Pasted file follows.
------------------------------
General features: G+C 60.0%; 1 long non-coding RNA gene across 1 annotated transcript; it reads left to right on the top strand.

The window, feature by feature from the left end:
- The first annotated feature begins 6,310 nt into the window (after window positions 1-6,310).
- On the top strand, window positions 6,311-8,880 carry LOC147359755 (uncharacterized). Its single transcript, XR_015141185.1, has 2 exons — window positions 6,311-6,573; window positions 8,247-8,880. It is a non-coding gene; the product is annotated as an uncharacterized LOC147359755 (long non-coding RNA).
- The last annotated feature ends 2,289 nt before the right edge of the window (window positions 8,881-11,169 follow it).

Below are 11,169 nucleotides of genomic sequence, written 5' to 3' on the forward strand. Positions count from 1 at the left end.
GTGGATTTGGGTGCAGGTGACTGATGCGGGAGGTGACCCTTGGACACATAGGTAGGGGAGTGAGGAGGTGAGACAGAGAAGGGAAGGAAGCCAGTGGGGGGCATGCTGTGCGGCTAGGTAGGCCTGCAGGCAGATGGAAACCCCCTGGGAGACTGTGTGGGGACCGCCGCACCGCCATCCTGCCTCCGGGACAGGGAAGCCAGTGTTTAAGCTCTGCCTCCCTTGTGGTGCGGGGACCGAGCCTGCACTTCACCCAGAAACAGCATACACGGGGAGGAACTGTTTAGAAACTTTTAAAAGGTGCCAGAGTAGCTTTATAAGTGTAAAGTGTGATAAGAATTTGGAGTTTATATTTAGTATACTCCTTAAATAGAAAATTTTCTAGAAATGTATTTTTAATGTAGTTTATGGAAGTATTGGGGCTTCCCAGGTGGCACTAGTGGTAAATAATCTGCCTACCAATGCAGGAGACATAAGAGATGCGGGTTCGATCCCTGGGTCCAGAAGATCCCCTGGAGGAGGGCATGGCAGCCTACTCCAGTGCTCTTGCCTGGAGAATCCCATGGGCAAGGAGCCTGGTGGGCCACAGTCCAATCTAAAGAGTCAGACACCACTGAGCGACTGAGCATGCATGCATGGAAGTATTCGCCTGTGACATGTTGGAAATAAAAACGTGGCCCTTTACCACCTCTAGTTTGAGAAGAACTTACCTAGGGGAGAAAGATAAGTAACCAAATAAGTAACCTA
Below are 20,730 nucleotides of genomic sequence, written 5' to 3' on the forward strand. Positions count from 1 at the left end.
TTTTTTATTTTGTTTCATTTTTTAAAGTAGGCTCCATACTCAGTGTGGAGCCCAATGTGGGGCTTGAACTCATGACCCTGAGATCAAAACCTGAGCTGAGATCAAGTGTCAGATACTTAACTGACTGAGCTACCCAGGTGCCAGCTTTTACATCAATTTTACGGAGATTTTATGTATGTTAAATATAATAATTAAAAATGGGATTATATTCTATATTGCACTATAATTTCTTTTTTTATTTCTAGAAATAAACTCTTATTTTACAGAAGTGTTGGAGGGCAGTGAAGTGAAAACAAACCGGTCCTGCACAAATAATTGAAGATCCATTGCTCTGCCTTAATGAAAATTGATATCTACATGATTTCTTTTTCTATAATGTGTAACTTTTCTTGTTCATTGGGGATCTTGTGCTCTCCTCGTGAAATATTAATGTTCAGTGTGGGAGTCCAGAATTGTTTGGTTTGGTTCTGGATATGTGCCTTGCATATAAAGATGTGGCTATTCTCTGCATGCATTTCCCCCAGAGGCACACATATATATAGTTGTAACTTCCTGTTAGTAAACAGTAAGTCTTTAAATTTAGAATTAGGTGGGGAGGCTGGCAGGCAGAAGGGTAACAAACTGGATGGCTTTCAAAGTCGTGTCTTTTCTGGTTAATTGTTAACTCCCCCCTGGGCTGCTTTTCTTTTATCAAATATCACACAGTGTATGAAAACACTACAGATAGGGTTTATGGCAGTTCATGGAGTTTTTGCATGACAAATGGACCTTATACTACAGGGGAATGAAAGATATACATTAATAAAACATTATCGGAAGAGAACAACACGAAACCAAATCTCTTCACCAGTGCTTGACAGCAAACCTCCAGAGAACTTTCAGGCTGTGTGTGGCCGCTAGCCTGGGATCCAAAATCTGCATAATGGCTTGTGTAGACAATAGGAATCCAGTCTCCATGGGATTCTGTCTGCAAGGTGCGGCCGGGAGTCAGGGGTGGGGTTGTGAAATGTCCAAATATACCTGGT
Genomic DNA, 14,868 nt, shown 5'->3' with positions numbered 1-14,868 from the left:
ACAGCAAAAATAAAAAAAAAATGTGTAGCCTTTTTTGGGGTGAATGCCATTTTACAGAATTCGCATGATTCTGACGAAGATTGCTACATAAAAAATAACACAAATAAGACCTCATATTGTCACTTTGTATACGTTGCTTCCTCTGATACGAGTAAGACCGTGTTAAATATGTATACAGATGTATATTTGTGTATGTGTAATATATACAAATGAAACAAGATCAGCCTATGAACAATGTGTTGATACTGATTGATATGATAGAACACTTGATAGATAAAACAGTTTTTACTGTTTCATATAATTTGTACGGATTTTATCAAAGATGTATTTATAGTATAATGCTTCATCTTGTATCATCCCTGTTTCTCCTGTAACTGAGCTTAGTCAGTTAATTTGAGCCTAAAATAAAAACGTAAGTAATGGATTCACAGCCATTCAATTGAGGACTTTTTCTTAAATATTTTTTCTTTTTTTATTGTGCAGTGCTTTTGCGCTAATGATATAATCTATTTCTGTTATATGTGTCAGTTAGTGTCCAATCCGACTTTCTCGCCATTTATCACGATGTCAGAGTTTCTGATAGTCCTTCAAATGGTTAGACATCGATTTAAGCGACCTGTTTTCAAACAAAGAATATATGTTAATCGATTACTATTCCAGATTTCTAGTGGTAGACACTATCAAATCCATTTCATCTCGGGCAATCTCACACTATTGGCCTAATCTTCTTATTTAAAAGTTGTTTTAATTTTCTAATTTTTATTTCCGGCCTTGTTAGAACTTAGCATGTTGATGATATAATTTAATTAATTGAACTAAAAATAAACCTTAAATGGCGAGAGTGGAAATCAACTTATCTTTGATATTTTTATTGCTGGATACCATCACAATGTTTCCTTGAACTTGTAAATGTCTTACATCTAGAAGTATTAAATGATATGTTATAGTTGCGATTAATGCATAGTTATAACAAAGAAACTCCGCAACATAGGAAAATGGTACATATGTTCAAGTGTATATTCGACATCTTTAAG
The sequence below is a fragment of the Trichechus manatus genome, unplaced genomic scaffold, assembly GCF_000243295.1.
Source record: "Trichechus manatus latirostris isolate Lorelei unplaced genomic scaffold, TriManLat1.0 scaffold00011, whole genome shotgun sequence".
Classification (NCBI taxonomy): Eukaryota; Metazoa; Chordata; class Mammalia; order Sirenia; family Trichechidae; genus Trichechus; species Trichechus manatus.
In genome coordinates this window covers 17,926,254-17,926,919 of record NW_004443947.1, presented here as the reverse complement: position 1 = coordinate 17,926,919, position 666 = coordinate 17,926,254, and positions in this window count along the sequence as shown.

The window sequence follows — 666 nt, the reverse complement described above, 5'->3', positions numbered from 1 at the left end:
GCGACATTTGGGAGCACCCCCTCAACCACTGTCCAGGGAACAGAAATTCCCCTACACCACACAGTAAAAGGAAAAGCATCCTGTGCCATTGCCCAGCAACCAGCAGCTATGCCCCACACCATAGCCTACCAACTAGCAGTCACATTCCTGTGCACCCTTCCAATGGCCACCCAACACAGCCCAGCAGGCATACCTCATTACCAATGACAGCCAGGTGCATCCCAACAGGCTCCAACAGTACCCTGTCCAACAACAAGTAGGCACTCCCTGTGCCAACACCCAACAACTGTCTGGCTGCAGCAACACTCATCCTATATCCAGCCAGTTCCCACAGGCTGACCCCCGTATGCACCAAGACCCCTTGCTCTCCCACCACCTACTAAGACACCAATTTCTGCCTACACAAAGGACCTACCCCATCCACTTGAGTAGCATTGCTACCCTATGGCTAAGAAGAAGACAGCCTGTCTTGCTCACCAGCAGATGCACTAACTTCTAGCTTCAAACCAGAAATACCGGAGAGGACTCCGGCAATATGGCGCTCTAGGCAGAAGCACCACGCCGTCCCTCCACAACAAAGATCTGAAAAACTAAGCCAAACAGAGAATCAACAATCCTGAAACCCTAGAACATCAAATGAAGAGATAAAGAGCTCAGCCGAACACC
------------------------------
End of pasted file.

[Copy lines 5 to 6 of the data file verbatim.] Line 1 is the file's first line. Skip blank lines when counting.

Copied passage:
- The last annotated feature ends 2,289 nt before the right edge of the window (window positions 8,881-11,169 follow it).

Below are 11,169 nucleotides of genomic sequence, written 5' to 3' on the forward strand. Positions count from 1 at the left end.